Tuesday, March 4, 2014

Beyond the notes on the page

Image Credit: Angela Thomas

Whenever new music is handed out there is a palpable sense of excitement in the air. I love hearing the students practicing the new passages as I make my way around the band room with the large stack of music. The room fills with new sounds as they test out their parts.

When I take the podium for the first time with these new songs, the attention level is high. They are tuned in to every detail. We sight read music much better than we practice it.  All of our senses and emotions are involved in sight reading as an ensemble-- there is so much on the line.

The next rehearsal, having experienced such success the first time we played the song, the students have let their guard down a little bit. They aren't sitting on the edge of their seats anymore, aren't counting as carefully, aren't listening as intently. It has become the notes on the page and not an experience.

So -- we go back to basics. I sing the melody in the trumpet line, as if I were a robot, merely singing the correct notes at the correct time. I sing the part again, this time using breath support, phrasing, forward motion, dynamics. Everything that the part requires of one person playing a part. We discuss the difference between notes on a page and a phrase -- we compare that to words in a paragraph that have no connection to one another as opposed to a story, where each word is vitally linked to the one before and the one yet to come. We start the song again. While there are still imperfection and kinks to be worked out, the story is beginning to unfold.

The mechanics of playing a wind instrument are mind-boggling. The articulation, the air support, the air speed, the tension and shape of the mouth and lip muscles, the tension in the fingers, hands, and neck, the posture-- so many different elements have to line up perfectly to achieve the appropriate sound. And it has to happen for every student individually at the same time!

That is just the production of sound, and people playing at the same time. When you remember that the students are reading music -- a universal language that transcends language and cultural barriers -- while executing all of the steps in the previous paragraph? Well, it makes me tired just thinking about it. But when we are simply doing it, magic happens.

Magic happens every single day in my classroom. Students exceed their own expectations. Students fail at something and try again. Students learn to have patience with one another, and to support each other. Students learn a different definition of "playing together." In this definition, there are no cool kids, there are no bullies. No one is last picked, or sitting alone on a bench.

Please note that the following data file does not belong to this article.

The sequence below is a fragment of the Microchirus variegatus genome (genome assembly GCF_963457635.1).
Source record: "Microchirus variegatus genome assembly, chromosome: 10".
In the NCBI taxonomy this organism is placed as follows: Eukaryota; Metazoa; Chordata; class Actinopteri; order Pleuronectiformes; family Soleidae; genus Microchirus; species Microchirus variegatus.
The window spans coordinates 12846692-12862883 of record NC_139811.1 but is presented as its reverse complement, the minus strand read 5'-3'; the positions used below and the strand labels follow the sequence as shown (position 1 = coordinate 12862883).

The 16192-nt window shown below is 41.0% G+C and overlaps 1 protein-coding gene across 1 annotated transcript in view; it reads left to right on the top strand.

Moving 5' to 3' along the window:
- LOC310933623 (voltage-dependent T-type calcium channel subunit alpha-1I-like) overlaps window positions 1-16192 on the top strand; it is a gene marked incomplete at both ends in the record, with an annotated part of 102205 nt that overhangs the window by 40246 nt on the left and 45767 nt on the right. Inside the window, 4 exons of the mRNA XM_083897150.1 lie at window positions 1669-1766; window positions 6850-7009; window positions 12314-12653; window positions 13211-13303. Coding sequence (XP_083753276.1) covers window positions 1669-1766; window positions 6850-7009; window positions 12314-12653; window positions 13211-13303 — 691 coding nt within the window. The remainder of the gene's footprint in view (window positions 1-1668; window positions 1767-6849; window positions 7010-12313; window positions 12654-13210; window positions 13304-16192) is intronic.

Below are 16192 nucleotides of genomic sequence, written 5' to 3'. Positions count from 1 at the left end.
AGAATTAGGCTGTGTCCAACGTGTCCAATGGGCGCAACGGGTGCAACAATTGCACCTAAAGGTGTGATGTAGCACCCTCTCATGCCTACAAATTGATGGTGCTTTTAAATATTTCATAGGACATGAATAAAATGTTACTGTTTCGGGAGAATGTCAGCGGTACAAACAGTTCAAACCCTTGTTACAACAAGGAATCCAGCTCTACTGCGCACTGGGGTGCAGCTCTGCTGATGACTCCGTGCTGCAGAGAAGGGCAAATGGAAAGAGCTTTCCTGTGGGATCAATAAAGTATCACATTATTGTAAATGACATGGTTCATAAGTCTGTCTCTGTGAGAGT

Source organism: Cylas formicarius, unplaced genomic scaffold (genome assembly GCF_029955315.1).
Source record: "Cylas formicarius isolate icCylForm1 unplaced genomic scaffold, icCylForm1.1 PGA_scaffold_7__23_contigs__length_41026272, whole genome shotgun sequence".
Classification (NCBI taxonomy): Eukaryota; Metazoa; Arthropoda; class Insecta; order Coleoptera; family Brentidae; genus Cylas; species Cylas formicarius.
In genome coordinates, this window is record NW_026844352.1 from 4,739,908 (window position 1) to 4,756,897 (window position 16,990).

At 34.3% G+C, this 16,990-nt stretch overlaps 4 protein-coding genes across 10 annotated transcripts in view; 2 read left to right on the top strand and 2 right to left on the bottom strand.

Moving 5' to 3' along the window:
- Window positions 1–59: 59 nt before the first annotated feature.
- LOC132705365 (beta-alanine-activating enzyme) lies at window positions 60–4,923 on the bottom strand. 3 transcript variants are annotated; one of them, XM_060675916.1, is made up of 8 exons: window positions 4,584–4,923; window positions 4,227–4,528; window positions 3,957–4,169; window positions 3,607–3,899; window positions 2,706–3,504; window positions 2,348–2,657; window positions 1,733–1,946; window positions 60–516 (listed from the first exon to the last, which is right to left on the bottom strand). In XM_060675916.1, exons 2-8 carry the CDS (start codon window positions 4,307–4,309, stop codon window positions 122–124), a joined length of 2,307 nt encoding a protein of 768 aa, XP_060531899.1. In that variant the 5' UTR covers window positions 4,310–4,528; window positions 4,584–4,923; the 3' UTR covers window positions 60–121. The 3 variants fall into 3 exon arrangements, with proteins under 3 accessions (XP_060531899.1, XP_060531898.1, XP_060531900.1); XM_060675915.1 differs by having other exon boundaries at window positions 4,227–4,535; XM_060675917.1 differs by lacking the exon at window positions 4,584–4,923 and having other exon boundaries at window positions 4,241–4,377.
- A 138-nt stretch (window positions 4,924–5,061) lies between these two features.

A school instrumental music program is about so much more than the notes on the page. It is the absolute perfect marriage of individual practice and improvement and corporate learning and performance.  The value cannot be easily quantified or even defined. Studying instrumental music is learning how to communicate in the language of the heart-- a language without words.

One of the Broad Content Standards in my district is to help students become Effective Communicator(s). I love that the pursuit of musical excellence helps students become better communicators.

After all, when words fail, the music remains.


  1. Through all my years playing I never really thought about everything that went into it but you are right is nothing short of magic when it all comes together. I learned a lot about the value of practice and perseverance. I wish I kept playing after I got out of school. I love that quote "After all, when words fail, the music remains."

  2. It's hard after school ends to keep going. Especially during college, if you are carrying a full load! My full load WAS music! :)

  3. This reminded me of my conversations with second graders about reading. We're not just trying to read each word. We need to read phrases, like we are talking, to make meaning. It's hard to forget all the "work" that is involved in playing an instrument or reading a book.

  4. Exactly-- my oldest son has become a fairly fluent reader, but I still very much remember the stilting, one word at a time, painful process reading books used to be!
    It is just incredible how much the brain is actually doing! :)

  5. "After all, when words fail, the music remains." I could use a t-shirt that said this... or at least a Facebookable photo :)

  6. :) Adding to post now! Thanks for the idea!